“The Vagina Monologues” | Empowering women through words

The Tahoe SAFE Alliance cast of “The Vagina Monologues” are, from left, Michele Jones, Andrea Chapman, Jessica Robinson, Lisa Abrahams, Tobi Waldron, Emily Abrahams, Loren McCormac, and co-director Mira Polochko. | Courtesy Tahoe SAFE Alliance

Playwright and activist Eve Ensler wrote and first performed “The Vagina Monologues” in 1996. The series of monologues was drawn from hundreds of interviews conducted by Ensler with women who shared their most intimate feelings and thoughts about their vaginas.

“The Vagina Monologues” explores how women feel about their body image, sexual experiences, both pleasurable and horrifying, cultural atrocities, human trafficking, genital mutilation, rape and sexual abuse. Ensler interviewed women from all walks of life, ages, races, sexual orientations and geographical backgrounds, creating a forum that encourages them to speak out and be empowered, aware and more comfortable in their bodies. The play is poignant, shocking, disturbing and, at times, hilarious.

Twenty-two years later, “The Vagina Monologues” is heralded and performed throughout the world .

Tahoe SAFE  (Stopped Abuse For Everyone) Alliance and the Youth Team Peace Project, a Truckee High School club facilitated by the Alliance , hope to bring awareness of teen-dating violence and sexual violence with their production of “The Vagina Monologues” on Feb. 16 at Truckee’s Community Arts Center. Kate Ruttenberg and Mira Polochko direct the production featuring 13 local actors performing the monologues to benefit the Alliance.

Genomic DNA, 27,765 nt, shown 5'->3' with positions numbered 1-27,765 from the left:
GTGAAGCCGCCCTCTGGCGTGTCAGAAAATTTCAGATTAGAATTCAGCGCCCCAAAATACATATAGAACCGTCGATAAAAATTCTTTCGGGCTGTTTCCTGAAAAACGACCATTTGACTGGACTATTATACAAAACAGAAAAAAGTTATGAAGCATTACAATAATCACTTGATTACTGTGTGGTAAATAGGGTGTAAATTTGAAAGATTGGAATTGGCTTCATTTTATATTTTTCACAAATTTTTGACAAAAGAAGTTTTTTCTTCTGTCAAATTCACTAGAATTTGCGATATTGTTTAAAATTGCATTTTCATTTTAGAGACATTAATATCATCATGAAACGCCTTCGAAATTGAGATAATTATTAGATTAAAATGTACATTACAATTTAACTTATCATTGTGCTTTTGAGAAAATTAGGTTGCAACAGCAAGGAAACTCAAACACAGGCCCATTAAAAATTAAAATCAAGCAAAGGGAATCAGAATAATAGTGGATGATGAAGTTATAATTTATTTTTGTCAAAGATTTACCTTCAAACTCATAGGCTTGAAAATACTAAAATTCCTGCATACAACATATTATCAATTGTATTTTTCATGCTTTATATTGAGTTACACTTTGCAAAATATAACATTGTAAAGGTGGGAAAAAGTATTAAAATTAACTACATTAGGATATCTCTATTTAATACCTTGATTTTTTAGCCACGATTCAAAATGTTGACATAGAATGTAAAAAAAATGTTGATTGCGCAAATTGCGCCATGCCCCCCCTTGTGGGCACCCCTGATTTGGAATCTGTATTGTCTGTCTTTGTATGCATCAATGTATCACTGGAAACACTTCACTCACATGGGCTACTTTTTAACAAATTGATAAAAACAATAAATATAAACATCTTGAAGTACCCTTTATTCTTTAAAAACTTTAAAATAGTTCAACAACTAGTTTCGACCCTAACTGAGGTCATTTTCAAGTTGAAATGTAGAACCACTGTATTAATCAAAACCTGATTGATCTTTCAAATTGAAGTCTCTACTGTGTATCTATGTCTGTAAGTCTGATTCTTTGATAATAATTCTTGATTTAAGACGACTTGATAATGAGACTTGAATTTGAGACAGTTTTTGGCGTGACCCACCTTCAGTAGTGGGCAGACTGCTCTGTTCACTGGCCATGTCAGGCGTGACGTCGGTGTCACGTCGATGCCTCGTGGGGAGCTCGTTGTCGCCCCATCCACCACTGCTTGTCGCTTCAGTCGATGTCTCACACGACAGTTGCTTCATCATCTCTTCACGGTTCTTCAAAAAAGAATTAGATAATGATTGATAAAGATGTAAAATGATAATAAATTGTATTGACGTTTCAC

Lake Tahoe Community College in South Lake Tahoe will be presenting a separate production of “The Vagina Monologues”  on Feb. 23 and 24.

“Every year a new monologue is created. This year the focus will include the transgender community,” says Kassie Reisbeck, the SAFE Alliance’s community outreach and prevention educator

The new monologue is written to help bring an end to violence against transsexual and non-binary, nonconforming people.

“It’s important to keep the conversation going and break stigma. Our hope with the performance is that we can bring an end to sexual violence. It can happen to anyone; it can happen to our neighbors, family and friends. We need to bring awareness of sexual violence locally,” says Reisbeck.

“The Tahoe SAFE Alliance conducted a survey of 100 adults in North Lake Tahoe; 49 percent of the community said sexual violence was not a problem or only a minor issue in our area. It is important to understand that sexual violence affects the community. It must not be kept behind closed doors. Victim blaming and the rape culture are stigmas that need to be broken. And, one of the biggest stigmas is it’s not happening locally,” she said.

“People don’t like talking about the issue. It makes our job harder to bring the conversation out. Another stigma that needs to be broken is that sexual assault happens by a stranger. Acquaintance rape is more common. Pressure and coercion are more prevalent. Education is important. We help students to learn to communicate and know their boundaries,” says Reisbeck .

For more information or to purchase tickets about the Truckee performance, visit tahoesafealliance.org. For more information on the South Lake Tahoe performance,
visit ltcc.edu.

Feb. 16 | 6 p.m. | $20 
Community Art Center | Truckee

Feb. 23 & 24 | 8 p.m.
Lake Tahoe Community College | South Lake Tahoe